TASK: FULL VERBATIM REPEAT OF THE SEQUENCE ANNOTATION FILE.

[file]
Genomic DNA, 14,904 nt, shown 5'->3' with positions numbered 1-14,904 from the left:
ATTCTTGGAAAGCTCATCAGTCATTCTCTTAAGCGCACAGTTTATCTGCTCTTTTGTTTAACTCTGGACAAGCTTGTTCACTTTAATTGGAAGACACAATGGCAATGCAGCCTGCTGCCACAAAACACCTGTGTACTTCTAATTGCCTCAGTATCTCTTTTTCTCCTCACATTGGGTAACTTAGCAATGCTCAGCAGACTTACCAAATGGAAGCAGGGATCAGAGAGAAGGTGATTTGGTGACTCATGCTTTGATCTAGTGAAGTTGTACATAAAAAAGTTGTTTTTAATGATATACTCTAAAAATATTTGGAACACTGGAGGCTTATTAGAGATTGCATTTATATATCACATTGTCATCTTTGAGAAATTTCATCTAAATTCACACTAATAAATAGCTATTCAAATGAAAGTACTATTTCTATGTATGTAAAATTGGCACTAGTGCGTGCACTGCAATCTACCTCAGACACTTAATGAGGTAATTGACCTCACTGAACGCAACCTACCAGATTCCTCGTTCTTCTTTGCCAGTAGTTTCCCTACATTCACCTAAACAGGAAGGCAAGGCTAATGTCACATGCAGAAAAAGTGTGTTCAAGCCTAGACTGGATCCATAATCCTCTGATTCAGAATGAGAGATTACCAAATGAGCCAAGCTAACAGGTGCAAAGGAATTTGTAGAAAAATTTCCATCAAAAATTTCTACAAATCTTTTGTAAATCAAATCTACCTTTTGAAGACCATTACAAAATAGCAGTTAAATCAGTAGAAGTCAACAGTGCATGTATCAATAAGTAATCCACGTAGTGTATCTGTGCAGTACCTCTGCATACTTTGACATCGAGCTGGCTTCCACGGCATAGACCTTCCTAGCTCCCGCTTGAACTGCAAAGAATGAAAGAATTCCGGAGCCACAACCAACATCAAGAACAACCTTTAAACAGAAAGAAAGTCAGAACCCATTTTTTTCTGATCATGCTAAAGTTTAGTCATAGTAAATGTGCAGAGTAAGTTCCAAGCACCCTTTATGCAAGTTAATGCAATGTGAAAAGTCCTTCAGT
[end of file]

Genomic DNA, 14,904 nt, shown 5'->3' with positions numbered 1-14,904 from the left:
ATTCTTGGAAAGCTCATCAGTCATTCTCTTAAGCGCACAGTTTATCTGCTCTTTTGTTTAACTCTGGACAAGCTTGTTCACTTTAATTGGAAGACACAATGGCAATGCAGCCTGCTGCCACAAAACACCTGTGTACTTCTAATTGCCTCAGTATCTCTTTTTCTCCTCACATTGGGTAACTTAGCAATGCTCAGCAGACTTACCAAATGGAAGCAGGGATCAGAGAGAAGGTGATTTGGTGACTCATGCTTTGATCTAGTGAAGTTGTACATAAAAAAGTTGTTTTTAATGATATACTCTAAAAATATTTGGAACACTGGAGGCTTATTAGAGATTGCATTTATATATCACATTGTCATCTTTGAGAAATTTCATCTAAATTCACACTAATAAATAGCTATTCAAATGAAAGTACTATTTCTATGTATGTAAAATTGGCACTAGTGCGTGCACTGCAATCTACCTCAGACACTTAATGAGGTAATTGACCTCACTGAACGCAACCTACCAGATTCCTCGTTCTTCTTTGCCAGTAGTTTCCCTACATTCACCTAAACAGGAAGGCAAGGCTAATGTCACATGCAGAAAAAGTGTGTTCAAGCCTAGACTGGATCCATAATCCTCTGATTCAGAATGAGAGATTACCAAATGAGCCAAGCTAACAGGTGCAAAGGAATTTGTAGAAAAATTTCCATCAAAAATTTCTACAAATCTTTTGTAAATCAAATCTACCTTTTGAAGACCATTACAAAATAGCAGTTAAATCAGTAGAAGTCAACAGTGCATGTATCAATAAGTAATCCACGTAGTGTATCTGTGCAGTACCTCTGCATACTTTGACATCGAGCTGGCTTCCACGGCATAGACCTTCCTAGCTCCCGCTTGAACTGCAAAGAATGAAAGAATTCCGGAGCCACAACCAACATCAAGAACAACCTTTAAACAGAAAGAAAGTCAGAACCCATTTTTTTCTGATCATGCTAAAGTTTAGTCATAGTAAATGTGCAGAGTAAGTTCCAAGCACCCTTTATGCAAGTTAATGCAATGTGAAAAGTCCTTCAGT